Malian troops man an observation post outside Sevare, some 620 kms (400 miles) north of Mali's capital Bamako Thursday, Jan. 24, 2013. One wing of Mali's Ansar Dine rebel group has split off to create its own movement, saying that they want to negotiate a solution to the crisis in Mali, in a declaration that indicates at least some of the members of the al-Qaida-linked group are searching for a way out of the extremist movement in the wake of French airstrikes. (AP Photo/Jerome Delay)
SEVARE, Mali (AP) — Islamic extremists based in the Malian town of Ansongo have destroyed a bridge near the Niger border, officials said on Friday, marking the first use of explosives by the insurgents since the start of a French-led military intervention two weeks ago.
The explosion shows that the extremists remain a nimble and daunting enemy, despite gains by the French, who have recaptured three towns from the insurgents and on Friday pushed toward the Islamist stronghold of Gao, one of three provincial capitals controlled by the al-Qaida-linked rebels.
Djibril Diallo, the village chief of Fafa, located 12 miles (20 kilometers) from the bridge, said by telephone on Friday that residents of his town had called him to confirm that members of the Movement for the Oneness and Jihad in West Africa had traveled toward the border with Niger to the outskirts of Tassiga on Thursday, before destroying the bridge crossing into the town. The rebel group, also known as MUJAO, traveled from the locality of Ansongo, roughly 25 miles (40 kilometers) from Tassiga.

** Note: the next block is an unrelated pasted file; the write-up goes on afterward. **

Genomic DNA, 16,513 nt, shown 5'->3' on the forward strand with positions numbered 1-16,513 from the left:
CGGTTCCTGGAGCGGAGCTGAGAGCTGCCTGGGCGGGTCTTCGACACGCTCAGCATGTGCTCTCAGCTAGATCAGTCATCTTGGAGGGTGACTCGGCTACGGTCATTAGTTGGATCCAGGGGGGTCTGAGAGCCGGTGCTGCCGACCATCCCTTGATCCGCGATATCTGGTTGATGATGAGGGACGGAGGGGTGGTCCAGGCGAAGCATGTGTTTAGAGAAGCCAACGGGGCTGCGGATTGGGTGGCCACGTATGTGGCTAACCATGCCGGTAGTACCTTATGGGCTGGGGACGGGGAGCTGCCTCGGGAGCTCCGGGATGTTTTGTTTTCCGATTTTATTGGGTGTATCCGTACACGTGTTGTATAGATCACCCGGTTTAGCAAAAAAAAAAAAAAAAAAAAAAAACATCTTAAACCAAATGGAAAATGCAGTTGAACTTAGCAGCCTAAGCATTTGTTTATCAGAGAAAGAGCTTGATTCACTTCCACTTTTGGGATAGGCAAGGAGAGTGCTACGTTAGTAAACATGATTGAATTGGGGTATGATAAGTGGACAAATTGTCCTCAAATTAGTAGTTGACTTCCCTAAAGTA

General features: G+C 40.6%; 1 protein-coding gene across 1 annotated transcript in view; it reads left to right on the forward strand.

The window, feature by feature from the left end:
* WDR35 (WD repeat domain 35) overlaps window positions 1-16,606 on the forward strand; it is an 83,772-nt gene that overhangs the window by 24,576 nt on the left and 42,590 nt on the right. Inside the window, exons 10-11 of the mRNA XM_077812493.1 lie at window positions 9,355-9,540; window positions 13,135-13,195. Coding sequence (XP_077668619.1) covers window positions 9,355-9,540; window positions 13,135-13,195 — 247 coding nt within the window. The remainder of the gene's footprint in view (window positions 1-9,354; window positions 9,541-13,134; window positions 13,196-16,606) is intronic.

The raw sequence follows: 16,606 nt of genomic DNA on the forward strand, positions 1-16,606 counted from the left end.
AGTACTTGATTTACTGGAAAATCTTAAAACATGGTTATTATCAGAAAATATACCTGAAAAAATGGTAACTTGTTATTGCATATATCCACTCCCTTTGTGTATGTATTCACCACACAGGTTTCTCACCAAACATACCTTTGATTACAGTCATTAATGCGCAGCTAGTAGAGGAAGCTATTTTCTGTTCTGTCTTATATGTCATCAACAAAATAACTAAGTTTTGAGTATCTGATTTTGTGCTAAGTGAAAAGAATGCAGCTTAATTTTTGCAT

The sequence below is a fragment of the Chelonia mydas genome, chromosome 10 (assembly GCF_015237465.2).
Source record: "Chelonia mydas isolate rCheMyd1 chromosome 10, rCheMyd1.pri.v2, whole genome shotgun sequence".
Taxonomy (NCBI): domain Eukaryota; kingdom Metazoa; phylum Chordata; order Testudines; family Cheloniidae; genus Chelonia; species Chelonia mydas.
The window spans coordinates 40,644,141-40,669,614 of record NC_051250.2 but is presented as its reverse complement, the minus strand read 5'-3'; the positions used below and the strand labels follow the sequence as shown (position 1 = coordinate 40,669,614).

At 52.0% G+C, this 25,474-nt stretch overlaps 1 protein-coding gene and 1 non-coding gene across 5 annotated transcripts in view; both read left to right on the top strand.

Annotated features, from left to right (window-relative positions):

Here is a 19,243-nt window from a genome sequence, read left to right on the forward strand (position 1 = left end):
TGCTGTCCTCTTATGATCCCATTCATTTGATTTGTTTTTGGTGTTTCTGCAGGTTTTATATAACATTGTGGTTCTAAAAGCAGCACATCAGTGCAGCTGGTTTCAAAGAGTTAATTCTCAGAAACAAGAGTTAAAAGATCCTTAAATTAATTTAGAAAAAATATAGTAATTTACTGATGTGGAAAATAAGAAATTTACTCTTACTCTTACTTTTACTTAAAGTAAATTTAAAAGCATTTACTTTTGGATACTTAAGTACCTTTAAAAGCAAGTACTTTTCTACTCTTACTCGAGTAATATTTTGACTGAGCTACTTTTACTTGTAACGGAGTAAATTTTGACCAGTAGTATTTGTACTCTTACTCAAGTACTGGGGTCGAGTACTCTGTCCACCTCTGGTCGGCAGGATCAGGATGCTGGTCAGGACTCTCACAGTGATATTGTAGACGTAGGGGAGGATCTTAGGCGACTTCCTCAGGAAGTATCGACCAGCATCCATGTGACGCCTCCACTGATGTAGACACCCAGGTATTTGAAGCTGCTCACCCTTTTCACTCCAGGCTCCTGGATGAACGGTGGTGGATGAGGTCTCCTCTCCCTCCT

"That's exactly right. They exploded it. It was last night at around 9 p.m. The Islamists left their barracks in Ansongo after the airstrikes, and headed toward Niger. They caused the collapse of the bridge near the town of Tassiga, not far from Niger," said Diallo.
Julie Damond, a spokeswoman with aid group Doctors Without Borders, which has a team in Ansongo, said no injuries were directly related to the explosion. However, several people were being treated in the Ansongo hospital after a bus they were riding in fell into a hole in the bridge caused by the blast, she told The Associated Press by telephone from Bamako, the Malian capital.
The attack recalls insurgent tactics used in Iraq and Afghanistan. It appeared aimed at stopping the advance of African troops, stationed in neighboring Niger, who are expected to travel by road into Mali past Tassiga in order to retake the strategic town of Gao. However, the bridge is not the only way to cross the body of water, said Ibrahim Ag Idbaltanate, a former deputy in Mali's parliament from the district where Tassiga is located.
"It's a bridge that is especially used to cross the canyon during the rainy season, when there is a lot of water. But you can make a detour of 3 to 6 miles (5 to 10 kilometers) and find another way to continue on the Niger-Gao road," he said.
However, the bombing of the bridge in Tassiga should cause concern about the strategic bridge leading into the city of Gao itself, said several officials.
An elected official from northern Mali, who spoke on condition of anonymity because he feared reprisal, said that fighters belonging to MUJAO were seen on the bridge leading to Gao overnight, and there were reports that they planned to bomb it. They then abandoned the idea.